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On the weekend of Oct. 6, Lasallian community members went on a retreat at Saint Joseph’s Camp, owned by Christian Brothers and located near the Russian River. Students voiced concern over practices that Michaela Daystar incorporated into the retreat. Daystar, who has an MA in Leadership for Social Justice, facilitated the retreat and is an accredited SoulCollage facilitator, a Reiki Master Practitioner and Teacher, and a Regional Master Teacher in the Embodied Wisdom Teacher Training Program certified through Shakti Feminine University.

Welcome to students of all faith traditions, the Lasallian community focuses on the charism of a Catholic priest and the founder of the Christian Brothers, Saint John Baptiste de La Salle. The Lasallian community too is sponsored by the Mission and Ministry Center (MMC). During Daystar’s facilitation, she encouraged students to identify on a spiritual level as an animal. The intent of this activity, according to Daystar in an email, was “exploring and naming their diverse personalities and ways of being in the world (with creation metaphors using animals) to build deeper group understanding and cohesion.” She led students through a centering meditation where they chose an animal and spoke about the personality traits of the animal and how it related to their interactions as a group.

Some students, who preferred to remain anonymous due to their connections with the MMC, expressed concern over Daystar’s exercises. One spoke of the activity: “What I could gather is that she wanted us to connect to an animal. In the midst of this, I and many others fell asleep. And when I woke up, all I know was that she was crouched (on the ground) like a mountain lion, pretending to pounce. So I proceeded to [identify as a] hawk. I honestly don’t know how Catholicism fits into this.”

Some things, another said, “freaked [them] out. [The retreat] was very illuminati. The content was really unexpected.” For the discussion, students met in the chapel of the retreat center. Daystar had arranged oracle cards on the left hand side of the church, surrounded by small statues from various faith traditions, owers, essential oils, and other objects. There were two decks present, Goddess Guidance Oracle Cards and Messages from Your Animal Spirit Guides. Oracle cards, according to the back of the Goddess Guidance deck, “Bring Divine magic into your life.” One student explained that he knew that the use of such cards and other means of fortune-telling is condemned in the Bible due to his recent Seminar readings. “I thought the oracle cards should not have been in the chapel. I did not know if I should have talked to [the Lasallian community director] about them. After reading the Old Testament in Seminar, you hear about how God is greater than all other gods.” The Catechism of the Catholic Church states in paragraphs 2116 and 2117 that all magic is “gravely contrary to the virtue of religion” and “all forms of divination are to be rejected” because “they contradict the honor, respect, and loving fear that we owe to God alone.”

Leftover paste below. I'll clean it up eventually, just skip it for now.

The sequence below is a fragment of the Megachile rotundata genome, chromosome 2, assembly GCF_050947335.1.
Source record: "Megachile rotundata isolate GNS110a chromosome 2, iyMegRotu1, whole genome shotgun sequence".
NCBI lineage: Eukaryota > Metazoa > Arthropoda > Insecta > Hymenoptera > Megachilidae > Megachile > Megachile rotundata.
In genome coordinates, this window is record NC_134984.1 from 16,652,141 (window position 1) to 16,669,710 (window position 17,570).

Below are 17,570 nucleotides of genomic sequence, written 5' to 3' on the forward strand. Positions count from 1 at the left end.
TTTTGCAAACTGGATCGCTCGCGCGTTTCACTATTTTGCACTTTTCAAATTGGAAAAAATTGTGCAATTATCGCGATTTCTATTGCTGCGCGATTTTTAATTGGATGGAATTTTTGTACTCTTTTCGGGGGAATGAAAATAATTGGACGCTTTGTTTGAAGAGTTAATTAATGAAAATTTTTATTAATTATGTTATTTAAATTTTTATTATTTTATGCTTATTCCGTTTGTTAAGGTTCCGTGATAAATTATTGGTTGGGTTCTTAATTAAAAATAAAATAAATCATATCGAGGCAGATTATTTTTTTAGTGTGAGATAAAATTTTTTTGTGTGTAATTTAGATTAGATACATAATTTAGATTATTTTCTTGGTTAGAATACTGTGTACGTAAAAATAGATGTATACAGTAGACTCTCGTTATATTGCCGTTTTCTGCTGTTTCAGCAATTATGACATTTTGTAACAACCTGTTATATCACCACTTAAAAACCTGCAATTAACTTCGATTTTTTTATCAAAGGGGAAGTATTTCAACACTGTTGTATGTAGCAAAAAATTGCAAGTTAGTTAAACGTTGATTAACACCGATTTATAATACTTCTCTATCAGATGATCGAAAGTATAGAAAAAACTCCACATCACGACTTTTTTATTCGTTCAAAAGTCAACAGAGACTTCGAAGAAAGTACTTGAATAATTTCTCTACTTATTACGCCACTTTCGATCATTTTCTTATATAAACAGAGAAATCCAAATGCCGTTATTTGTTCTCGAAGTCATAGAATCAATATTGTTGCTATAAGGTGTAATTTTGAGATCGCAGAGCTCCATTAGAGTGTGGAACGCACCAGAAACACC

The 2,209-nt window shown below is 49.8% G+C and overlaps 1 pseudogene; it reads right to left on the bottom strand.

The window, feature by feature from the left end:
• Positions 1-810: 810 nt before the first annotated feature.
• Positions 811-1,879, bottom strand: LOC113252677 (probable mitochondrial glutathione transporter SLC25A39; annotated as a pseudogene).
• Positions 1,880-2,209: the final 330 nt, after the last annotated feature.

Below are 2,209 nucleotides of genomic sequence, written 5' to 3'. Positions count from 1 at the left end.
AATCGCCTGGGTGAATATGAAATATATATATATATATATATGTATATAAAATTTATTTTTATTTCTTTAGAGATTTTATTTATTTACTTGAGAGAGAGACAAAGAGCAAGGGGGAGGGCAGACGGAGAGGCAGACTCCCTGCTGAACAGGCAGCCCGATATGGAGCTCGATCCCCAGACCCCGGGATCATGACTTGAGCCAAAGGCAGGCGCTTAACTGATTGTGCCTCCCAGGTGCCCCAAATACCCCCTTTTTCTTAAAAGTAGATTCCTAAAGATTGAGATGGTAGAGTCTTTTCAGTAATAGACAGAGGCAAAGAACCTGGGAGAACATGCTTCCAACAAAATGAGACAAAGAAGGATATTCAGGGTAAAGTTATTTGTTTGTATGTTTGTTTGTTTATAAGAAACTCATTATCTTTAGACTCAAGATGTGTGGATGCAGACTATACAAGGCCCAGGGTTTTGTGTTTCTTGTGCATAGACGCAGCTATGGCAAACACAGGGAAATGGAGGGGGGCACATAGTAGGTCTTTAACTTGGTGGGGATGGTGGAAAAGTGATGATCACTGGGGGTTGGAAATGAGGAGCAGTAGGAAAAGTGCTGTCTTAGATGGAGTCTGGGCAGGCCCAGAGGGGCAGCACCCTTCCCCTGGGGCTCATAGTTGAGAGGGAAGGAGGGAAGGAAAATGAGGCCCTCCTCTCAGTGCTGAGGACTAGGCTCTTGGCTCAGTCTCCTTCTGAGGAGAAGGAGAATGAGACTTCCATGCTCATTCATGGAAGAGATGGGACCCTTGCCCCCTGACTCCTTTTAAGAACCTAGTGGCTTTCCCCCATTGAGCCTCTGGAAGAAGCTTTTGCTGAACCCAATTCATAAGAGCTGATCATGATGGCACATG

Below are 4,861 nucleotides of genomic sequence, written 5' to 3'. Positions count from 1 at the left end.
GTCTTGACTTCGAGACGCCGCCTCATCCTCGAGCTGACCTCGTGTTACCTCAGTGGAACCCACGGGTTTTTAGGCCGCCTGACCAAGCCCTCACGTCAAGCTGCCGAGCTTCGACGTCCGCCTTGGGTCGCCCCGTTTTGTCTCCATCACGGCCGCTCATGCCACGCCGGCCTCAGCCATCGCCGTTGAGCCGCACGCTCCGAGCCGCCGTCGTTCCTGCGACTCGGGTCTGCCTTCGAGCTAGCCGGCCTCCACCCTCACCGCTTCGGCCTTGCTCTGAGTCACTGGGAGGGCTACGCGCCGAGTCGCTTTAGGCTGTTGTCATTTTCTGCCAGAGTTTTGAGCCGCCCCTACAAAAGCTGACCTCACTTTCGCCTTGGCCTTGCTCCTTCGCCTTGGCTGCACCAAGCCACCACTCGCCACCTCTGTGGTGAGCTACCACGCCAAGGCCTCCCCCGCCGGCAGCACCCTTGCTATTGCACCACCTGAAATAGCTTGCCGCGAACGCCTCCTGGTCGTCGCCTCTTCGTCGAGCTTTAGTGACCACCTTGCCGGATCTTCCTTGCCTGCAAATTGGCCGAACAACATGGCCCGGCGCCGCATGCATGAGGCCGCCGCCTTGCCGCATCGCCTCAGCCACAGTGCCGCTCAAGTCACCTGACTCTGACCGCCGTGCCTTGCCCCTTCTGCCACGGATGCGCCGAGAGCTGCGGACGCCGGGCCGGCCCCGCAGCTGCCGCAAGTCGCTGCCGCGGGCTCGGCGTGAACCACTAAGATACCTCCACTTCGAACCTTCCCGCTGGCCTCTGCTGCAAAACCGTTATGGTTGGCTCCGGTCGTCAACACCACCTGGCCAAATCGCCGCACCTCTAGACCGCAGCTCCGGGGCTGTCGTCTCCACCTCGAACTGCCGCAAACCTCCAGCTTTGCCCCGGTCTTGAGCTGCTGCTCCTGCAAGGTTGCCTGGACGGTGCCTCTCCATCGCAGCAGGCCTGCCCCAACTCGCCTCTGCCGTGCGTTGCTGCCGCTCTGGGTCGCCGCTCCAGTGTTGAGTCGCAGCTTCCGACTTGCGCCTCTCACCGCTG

The author of one of the oracle decks present, Doreen Virtue, who authored the Goddess Guidance deck, was baptized Christian last Spring after an “encounter” with Jesus. She has since denounced all her previous materials, including the deck displayed at the retreat, and asked her followers to turn away from “darkness” and burn the decks. Virtue asked her publisher to take materials out of print, “in case people used them to worship idols and deities other than God.” When contacted about the place of the cards in the retreat, Daystar declined to comment.

The Collegian corresponded via email with Daystar after the retreat. She stated that her overall intent was to help the community “better understand their unique gifts, to deepen their connection with each other, and to better understand how to discern their calling throughout their lives.”

According to Carrie Davis, Lasallian Community director and MMC employee, the purpose of the retreat was to bring the students together to experience community and faith. She emphasized the importance of community through structured sessions and free time spent bonding together. Faith was addressed through beginning each meal and the four retreat sessions with a prayer or meditation. Davis stated that the mission of the MMC is to “allow students in various ways to think about their faith, explore their faith, and live out their faith.” During the weekend, students were engaged in facilitated discussions and activities that centered around “self-care and vocation,” led by Daystar. In an email correspondence, Daystar declined to comment on the relationship between her facilitation and the Catholic faith.

Full story at St. Mary’s Collegian.